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Tuesday, June 23, 2020

Reflection 2020-06-23 Tuesday 12th Week in Ordinary Time

2 Kings 19:9-11, 14-21, 31-36; Psalm 48; Matthew 7:6, 12-14
In my reflections on the Gospel these days, I refer to a compilation of St Thomas Aquinas of commentaries of Church Fathers on the Gospels. The compilation is a four volume set called the Catena Aurea. In it, St Augustine says dogs assault the truth and rend the whole truth and swines defile it and if I may add, attack those who proclaim in. It is interesting that St Thomas Aquinas see this passage as an assault on the truth. This shows how important the Truth is to our spiritual lives. This fits into what Jesus said Enter through the narrow gate, for the gate is wide and the road is easy that leads to destruction, and there are many who take it. For the gate is narrow and the road is hard that leads to life, and there are few who find it. This totally contradicts what many believe today, that everyone goes to heaven.
The road to heaven is narrow and difficult because it is based on the Truth of Jesus Christ, who is the only Savior of the world and whom many reject. Jesus warns us about dogs who will assault the truth and against swine who corrupt it and attack those who bring it. This is the antagonism Christians face when we speak the truth. How many already have suffered, lost their jobs, are bullied, persecuted and sometimes killed, because they speak the truth? They have been attacked by dogs who refuse to listen to the truth. They have been attacked by swines who defile the truth. These swines could be the clergy or preachers and teachers who distort the truth and attack those who speak it. No wonder the Pseudo-Chrysostom equates these swines to heretics.
So what are we to do, when we are attacked by dogs and swines? Do we give in? The First Reading shows us how to respond to threats: Jerusalem was surrounded by the Assyrian army. The king of Assyria sent a mocking message to Hezekiah, telling him to surrender. Instead of surrendering or assessing his military strength, Hezekiah, the King of Judah, went directly to the Temple and prayed. His prayer shows how we are to pray when confronted with threats. It praises God for who he is, it asks God to hear and see the words of the enemy. It ends with So now, O Lord our God, save us. I pray you, from his hand, so that all the kingdoms of the earth may know that you, O Lord are God alone. Hezekiah knew victory is not won by the strength of his army. But it is won by the power of God.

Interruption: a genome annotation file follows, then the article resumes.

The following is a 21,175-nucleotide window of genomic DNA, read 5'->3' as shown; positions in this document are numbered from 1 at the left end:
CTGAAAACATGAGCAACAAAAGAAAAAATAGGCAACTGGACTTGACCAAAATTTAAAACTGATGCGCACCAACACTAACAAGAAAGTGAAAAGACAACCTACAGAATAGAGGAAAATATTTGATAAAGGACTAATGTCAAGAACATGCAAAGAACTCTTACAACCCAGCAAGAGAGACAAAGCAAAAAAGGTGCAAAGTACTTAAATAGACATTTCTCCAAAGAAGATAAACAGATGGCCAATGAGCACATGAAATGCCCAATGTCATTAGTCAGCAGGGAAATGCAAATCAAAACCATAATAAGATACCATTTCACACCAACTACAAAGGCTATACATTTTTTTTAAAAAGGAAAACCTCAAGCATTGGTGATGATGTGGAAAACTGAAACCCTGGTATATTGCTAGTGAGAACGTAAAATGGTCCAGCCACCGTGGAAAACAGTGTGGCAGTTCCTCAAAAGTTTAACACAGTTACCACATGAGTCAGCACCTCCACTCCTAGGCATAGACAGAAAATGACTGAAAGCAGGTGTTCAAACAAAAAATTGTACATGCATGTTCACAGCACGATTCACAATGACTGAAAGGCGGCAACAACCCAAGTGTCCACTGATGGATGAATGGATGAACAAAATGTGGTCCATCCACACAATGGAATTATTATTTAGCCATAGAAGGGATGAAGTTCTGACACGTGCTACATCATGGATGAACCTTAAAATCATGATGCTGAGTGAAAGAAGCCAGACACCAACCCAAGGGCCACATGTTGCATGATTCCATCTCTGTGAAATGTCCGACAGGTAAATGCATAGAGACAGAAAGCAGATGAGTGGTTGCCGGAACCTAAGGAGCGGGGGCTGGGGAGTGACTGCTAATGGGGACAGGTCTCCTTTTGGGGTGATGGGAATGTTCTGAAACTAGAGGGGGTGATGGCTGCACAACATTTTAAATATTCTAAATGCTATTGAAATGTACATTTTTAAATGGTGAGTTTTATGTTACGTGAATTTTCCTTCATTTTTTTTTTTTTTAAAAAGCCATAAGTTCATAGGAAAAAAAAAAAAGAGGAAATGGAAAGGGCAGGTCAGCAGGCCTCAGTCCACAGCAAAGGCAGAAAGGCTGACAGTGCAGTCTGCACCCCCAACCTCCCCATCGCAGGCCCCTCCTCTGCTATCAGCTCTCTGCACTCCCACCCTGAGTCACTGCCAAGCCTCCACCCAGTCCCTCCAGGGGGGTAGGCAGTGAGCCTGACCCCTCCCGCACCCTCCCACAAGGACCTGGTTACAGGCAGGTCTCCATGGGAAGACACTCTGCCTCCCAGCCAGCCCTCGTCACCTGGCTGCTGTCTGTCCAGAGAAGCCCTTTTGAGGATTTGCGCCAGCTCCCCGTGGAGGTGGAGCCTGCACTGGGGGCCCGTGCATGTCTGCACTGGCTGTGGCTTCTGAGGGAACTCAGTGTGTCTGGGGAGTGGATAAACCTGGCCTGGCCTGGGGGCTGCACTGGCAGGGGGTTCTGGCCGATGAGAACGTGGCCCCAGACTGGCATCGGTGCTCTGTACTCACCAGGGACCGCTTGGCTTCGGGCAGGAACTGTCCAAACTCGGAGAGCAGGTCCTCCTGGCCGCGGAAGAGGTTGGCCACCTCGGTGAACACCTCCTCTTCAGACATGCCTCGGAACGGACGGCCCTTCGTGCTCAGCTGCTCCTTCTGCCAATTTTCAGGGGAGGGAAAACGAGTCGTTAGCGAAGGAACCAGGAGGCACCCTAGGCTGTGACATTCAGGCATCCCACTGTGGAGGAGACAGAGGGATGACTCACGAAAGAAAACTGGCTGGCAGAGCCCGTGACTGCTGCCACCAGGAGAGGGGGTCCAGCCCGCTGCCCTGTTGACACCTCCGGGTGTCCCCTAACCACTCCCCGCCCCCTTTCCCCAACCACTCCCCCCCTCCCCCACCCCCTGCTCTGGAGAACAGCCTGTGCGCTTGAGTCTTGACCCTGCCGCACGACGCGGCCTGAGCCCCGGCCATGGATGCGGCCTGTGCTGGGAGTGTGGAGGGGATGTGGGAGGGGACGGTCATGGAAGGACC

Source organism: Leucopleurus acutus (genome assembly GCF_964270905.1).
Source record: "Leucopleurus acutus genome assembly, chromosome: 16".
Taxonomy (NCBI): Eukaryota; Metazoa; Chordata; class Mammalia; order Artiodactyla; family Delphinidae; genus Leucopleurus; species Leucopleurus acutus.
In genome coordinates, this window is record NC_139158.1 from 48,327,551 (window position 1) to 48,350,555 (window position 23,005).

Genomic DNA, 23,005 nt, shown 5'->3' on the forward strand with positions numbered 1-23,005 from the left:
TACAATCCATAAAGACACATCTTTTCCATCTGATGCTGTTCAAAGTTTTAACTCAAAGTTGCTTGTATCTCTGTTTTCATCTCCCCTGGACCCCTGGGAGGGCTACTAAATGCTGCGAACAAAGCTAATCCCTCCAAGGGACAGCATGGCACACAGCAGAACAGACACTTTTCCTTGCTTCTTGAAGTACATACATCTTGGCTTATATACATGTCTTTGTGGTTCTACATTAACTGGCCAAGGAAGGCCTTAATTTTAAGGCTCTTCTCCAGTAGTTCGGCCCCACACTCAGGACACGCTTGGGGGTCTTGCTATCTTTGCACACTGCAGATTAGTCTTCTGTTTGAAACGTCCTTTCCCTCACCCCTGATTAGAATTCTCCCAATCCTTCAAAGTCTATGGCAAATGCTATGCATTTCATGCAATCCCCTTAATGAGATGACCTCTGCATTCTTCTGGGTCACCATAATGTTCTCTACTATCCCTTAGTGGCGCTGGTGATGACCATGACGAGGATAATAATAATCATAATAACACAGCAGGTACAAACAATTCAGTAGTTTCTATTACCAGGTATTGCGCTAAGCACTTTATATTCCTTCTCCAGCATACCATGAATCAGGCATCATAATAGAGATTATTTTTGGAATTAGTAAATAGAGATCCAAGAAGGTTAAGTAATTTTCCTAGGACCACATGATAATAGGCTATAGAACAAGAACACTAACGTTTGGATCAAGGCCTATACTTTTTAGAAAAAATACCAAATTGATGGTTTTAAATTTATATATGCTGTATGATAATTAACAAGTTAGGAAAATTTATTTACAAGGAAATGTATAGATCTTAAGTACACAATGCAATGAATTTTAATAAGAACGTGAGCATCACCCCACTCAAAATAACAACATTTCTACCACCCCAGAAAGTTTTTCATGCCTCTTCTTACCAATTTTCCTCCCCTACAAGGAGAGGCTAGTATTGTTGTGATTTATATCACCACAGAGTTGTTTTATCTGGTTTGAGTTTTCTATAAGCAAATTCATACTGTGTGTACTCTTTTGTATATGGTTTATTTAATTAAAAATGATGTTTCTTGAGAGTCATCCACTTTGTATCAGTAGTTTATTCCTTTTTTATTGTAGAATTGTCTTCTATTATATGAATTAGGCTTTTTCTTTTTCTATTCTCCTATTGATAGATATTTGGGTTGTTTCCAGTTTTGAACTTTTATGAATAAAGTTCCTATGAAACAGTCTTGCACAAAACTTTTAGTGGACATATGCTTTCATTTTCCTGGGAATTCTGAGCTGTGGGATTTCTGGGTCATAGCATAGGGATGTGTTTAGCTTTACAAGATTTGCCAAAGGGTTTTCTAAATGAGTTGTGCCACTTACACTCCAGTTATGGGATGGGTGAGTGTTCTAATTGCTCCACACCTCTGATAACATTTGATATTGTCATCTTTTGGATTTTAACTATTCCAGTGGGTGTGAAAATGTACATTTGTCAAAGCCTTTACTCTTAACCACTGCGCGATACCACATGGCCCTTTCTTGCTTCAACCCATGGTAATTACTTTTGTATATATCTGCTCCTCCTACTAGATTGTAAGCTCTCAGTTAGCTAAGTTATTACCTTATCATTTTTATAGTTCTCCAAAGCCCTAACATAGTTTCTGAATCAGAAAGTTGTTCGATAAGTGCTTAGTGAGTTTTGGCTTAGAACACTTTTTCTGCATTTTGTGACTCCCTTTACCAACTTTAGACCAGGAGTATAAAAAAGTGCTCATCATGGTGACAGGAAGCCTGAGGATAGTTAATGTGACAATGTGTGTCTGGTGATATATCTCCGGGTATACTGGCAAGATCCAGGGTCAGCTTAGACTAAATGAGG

God heard him and sent Isaiah to Hezekiah who assured him of God’s protection the king of Assyria shall not come into this city, shoot an arrow there, come before it with a shield, or cast up a siege ramp against it. By the way he came, by the same he shall return. He shall not come into this city… for I will defend this city to save it, for my own sake and for the sake of my servant David.
God fulfilled his promise and he himself struck down 185,000 in the camp of the Assyrians. What happened, we do not know. But God intervened.
Our God is a mighty God. He defends us when we trust him. When we are confronted by dogs and swines who resist the Truth, we turn to God our defender. We should not be afraid. The road to life is hard, the gate to it is narrow. But when we stay in the hard and narrow path, we will find it.
Lord, in your mercy, deliver me from evil. When I am confronted with the truth, let me have courage to accept them and repent. Give me courage to speak the truth, even when dogs and swine shall attack me. Let me not cower in fear, but instead, let me hold fast to your promise that you will defend me, that you will take up my cause, that you are the Great God and greatly to be praised. You are my sure defence, O Lord. I trust in you.

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